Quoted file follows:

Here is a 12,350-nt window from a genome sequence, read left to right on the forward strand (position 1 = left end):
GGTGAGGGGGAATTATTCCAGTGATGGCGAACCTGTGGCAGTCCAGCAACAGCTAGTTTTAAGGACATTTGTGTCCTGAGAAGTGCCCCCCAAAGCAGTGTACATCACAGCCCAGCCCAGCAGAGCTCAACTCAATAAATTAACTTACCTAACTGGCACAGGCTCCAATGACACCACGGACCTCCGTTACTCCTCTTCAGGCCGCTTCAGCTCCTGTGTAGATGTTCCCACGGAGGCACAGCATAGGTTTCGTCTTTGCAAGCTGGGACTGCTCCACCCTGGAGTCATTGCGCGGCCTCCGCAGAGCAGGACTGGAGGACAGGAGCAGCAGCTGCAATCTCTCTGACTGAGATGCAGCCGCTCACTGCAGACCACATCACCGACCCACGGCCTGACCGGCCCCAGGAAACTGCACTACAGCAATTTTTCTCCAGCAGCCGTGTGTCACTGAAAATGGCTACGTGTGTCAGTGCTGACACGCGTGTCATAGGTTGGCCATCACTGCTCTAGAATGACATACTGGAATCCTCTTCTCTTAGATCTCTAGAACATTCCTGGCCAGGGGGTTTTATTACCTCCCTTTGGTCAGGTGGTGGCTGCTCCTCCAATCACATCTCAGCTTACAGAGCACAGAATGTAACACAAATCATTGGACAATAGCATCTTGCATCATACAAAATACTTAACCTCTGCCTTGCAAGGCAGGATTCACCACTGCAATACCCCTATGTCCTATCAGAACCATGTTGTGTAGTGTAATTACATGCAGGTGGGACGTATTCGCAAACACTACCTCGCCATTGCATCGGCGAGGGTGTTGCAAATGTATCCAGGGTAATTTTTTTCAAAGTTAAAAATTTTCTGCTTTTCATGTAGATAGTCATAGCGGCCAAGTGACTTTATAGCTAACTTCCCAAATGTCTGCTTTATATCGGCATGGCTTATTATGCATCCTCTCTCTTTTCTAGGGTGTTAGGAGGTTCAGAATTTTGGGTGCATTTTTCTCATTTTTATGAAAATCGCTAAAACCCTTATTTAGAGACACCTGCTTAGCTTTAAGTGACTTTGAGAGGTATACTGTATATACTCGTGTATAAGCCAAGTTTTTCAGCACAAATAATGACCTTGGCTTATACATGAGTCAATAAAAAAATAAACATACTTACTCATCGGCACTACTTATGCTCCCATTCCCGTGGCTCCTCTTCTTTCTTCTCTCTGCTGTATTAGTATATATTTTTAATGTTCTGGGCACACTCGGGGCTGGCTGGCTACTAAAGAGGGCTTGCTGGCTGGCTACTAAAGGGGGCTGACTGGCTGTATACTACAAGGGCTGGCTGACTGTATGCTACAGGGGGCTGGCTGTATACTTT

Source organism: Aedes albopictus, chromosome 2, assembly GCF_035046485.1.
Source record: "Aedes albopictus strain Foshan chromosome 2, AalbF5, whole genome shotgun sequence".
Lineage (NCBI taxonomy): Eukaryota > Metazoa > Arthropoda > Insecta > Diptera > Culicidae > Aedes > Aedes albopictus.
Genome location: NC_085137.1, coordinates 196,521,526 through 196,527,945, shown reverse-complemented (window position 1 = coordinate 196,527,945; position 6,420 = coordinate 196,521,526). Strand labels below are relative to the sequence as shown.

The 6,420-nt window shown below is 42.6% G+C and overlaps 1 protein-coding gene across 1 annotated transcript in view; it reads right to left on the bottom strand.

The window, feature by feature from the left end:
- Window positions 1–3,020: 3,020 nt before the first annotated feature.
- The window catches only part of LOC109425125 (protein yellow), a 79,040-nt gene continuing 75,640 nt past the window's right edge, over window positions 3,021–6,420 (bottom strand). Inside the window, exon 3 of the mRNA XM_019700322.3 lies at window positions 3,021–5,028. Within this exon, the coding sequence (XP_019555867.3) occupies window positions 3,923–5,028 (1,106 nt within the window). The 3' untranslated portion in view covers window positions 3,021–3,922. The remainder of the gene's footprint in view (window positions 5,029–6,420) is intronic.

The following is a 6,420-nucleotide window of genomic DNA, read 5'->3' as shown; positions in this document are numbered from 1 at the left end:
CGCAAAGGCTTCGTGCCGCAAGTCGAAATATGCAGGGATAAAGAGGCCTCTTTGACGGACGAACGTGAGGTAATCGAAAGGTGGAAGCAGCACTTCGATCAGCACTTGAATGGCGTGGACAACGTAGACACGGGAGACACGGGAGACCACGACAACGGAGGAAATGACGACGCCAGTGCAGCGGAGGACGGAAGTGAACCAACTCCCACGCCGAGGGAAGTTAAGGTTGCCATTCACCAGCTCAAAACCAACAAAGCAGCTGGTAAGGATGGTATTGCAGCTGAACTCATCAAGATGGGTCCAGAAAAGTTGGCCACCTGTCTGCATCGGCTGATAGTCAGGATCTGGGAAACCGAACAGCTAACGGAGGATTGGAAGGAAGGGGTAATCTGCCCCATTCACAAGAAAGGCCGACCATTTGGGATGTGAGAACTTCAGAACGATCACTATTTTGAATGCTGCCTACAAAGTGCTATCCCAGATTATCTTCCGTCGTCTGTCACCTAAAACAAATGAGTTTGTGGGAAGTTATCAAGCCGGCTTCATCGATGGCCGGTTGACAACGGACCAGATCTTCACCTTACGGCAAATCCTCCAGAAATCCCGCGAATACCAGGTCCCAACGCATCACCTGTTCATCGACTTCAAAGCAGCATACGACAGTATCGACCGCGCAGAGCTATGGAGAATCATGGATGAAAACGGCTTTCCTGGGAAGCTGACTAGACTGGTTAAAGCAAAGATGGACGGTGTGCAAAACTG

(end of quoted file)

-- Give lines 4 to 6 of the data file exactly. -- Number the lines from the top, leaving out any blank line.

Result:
Source record: "Aedes albopictus strain Foshan chromosome 2, AalbF5, whole genome shotgun sequence".
Lineage (NCBI taxonomy): Eukaryota > Metazoa > Arthropoda > Insecta > Diptera > Culicidae > Aedes > Aedes albopictus.
Genome location: NC_085137.1, coordinates 196,521,526 through 196,527,945, shown reverse-complemented (window position 1 = coordinate 196,527,945; position 6,420 = coordinate 196,521,526). Strand labels below are relative to the sequence as shown.